As a business owner, you’re assuredly concerned with your security. If you’ve got brick-and-mortar stores, you want to ensure that goods are locked, the store has trustworthy employees and you’ve got the processes in place that employees can easily follow to keep your store secure. You’ve also got electronics policies that help ensure your point-of-sale and other systems are secure. What are you doing, however, to keep your customers’ information protected against hackers and thieves?
That’s what PCI - or Payment Card Industry - compliance is all about. While not technically required by law, PCI compliance is a crucial way that customers, other businesses and your banking partners know that you’re handling information securely. Here, we’ll look at what PCI compliance is, what it can do for you and why being compliant is such a good idea.
Curious about PCI compliance? Swipesum provides information on PCI in account approval emails, during onboarding, and after onboarding. We provide links and information for video tutorials that lead you through the questionnaires to get compliant. Book a free consultation today.
PCI stands for Payment Card Industry and compliance with it means that your business has achieved and continues to follow the Payment Card Industry Data Security Standards. In the simplest terms, PCI are a series of standards that establish what a merchant or business needs to do to ensure they’re handling credit card information appropriately. By completing the Data Security Standards Process, businesses are proclaimed to be PCI compliant. So what does that actually mean?
There are 12 major steps to ensure PCI compliance.
The policy boils down to a series of fairly simple security measures that any card processor or business handling payment card information should be able to easily follow. The goal of the requirements is to protect customer data and the requirements are meant to be adopted broadly.
Payment card companies care a great deal about ensuring merchants are handling information securely - but why? Two main reasons. First, credit card companies are generally on the hook for covering fraudulent charges that are on their customers’ accounts. In fact, it’s become a staple of most credit cards and one of the many reasons it can sometimes be smarter for customers to use credit instead of debit. The second reason is that they want to keep their customers happy broadly and so should you!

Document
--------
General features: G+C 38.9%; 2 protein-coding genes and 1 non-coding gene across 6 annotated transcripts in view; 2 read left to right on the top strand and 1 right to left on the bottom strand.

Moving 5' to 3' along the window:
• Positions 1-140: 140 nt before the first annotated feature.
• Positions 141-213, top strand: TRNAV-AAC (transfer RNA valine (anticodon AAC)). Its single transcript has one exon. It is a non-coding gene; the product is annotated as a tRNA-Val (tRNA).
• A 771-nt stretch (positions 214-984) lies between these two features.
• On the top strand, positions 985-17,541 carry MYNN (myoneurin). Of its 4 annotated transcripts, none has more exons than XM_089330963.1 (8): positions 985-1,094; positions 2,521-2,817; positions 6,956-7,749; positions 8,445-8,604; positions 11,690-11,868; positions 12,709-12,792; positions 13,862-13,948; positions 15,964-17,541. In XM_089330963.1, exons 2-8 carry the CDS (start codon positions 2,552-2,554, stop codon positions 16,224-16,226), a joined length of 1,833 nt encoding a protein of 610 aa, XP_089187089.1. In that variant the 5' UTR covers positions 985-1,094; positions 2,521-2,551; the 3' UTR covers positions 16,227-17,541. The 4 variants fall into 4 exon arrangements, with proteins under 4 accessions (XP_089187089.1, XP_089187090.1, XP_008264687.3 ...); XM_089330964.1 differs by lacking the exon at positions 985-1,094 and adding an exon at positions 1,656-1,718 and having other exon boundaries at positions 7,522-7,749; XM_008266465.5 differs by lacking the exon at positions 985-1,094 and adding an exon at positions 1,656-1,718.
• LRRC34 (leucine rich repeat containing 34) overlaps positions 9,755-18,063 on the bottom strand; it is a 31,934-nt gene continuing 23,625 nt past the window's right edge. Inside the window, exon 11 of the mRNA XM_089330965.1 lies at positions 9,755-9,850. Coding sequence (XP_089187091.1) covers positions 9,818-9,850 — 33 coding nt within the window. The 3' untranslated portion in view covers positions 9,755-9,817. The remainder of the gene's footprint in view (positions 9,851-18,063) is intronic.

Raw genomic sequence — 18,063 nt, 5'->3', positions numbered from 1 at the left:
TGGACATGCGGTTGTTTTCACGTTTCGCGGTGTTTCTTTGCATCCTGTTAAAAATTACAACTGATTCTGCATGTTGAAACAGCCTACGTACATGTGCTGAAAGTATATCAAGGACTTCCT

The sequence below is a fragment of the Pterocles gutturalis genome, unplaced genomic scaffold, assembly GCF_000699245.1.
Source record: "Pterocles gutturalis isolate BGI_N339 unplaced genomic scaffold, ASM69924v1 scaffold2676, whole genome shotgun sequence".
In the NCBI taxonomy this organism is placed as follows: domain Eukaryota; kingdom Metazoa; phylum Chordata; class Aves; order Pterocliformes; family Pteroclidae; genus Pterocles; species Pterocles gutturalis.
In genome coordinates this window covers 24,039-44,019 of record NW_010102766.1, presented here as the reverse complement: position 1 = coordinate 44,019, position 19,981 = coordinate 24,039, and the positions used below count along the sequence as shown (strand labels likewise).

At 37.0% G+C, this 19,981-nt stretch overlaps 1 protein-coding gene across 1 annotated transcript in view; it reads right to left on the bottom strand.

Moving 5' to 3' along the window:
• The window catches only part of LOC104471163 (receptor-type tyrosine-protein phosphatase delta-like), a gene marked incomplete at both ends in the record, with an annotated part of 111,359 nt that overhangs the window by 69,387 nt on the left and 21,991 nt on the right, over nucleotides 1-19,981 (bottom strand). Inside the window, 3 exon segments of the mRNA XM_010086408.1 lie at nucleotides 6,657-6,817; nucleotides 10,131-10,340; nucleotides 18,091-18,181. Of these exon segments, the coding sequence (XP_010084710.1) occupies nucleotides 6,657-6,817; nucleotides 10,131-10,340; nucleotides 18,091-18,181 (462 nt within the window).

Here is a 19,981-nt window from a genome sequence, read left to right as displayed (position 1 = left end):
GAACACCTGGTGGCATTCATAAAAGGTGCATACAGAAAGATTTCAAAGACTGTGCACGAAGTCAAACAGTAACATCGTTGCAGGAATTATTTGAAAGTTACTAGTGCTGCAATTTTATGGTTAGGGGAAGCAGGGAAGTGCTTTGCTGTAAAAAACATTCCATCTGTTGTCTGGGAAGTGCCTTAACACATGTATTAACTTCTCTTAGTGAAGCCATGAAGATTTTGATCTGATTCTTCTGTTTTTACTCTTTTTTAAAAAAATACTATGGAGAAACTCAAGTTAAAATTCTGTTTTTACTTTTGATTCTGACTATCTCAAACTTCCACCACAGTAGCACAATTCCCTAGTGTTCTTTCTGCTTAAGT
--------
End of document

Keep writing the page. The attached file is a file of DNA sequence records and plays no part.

Like we said in the intro, there is no legal requirement for your business to be PCI compliant. Neither any federal or state law nor any regulation requires compliance. It is, however, mandated if you’re planning to accept credit cards at your business. So what can happen if you’re not PCI compliant? Well, first of all, payment card companies can turn off the spigot. That’s right, they won’t allow you to process payments anymore. If that isn’t bad enough, non-compliance fees start out at $5,000 per incident and go right on up the chain to $20,000. Small businesses won’t survive all that long paying fines like that.
Generally, your merchant account provider will offer PCI compliance services. There is likely a fee for this service but it can take some of the headache out of managing things yourself. Additionally, you can hire consultants to assist you with PCI compliance. You can also do it yourself, at no cost. All you have to do for PCI compliance is complete and file a self-assessment questionnaire each year along with records of the scans that are required of your payment network. There may be some additional paperwork required but it should all be relatively straightforward for businesses to complete.
You’ll then sign an attestation form that you agree to remain compliant and that’s it! You’ll get a nice certificate. For most small businesses, this is sufficient and as long as you continue meeting requirements, you won’t have any issues. If you’re a larger business and fall into a higher “compliance level,” you may have to submit your network to security scans by an approved vendor.
Compliance levels are based on the number of transactions you process in a given year.
If you’re a small business or perhaps doing some sales on the side, you can see that you likely fall into Level 4. Many medium sized businesses, restaurants, bars and other businesses you may find around town, likely fall into PCI Level 2 or 3. Level 1 is usually reserved for very large companies.
There are a few things to keep in mind when you’re determining your compliance level, getting PCI compliant and holding on to that designation.
Your payment processor should have fairly robust reporting tools that allow you to see how many transactions you’ve processed. Get a firm understanding of this number and ensure you apply appropriately. Being too low can result in fines. Being too high means you’re paying for things you don’t need to.
Security of your customers’ information should always be right on the top of your mind. It’s good business and bad data privacy policies can lead to some very expensive lawsuits.
PCI compliance can be confusing. Determining your level, understanding what you actually need to do - and most importantly, what you don’t - and keeping those programs running can be time consuming and expensive if you do things wrong.
Swipesum can help. Our proprietary software helps analyze your transactions to determine where fees might be bogging your business down. Our consulting services are designed to help you maximize your time running your business, not filling out paperwork.
Swipesum provides information on PCI in account approval emails, during onboarding, and after onboarding. We provide links and information for video tutorials that lead you through the questionnaires to get compliant.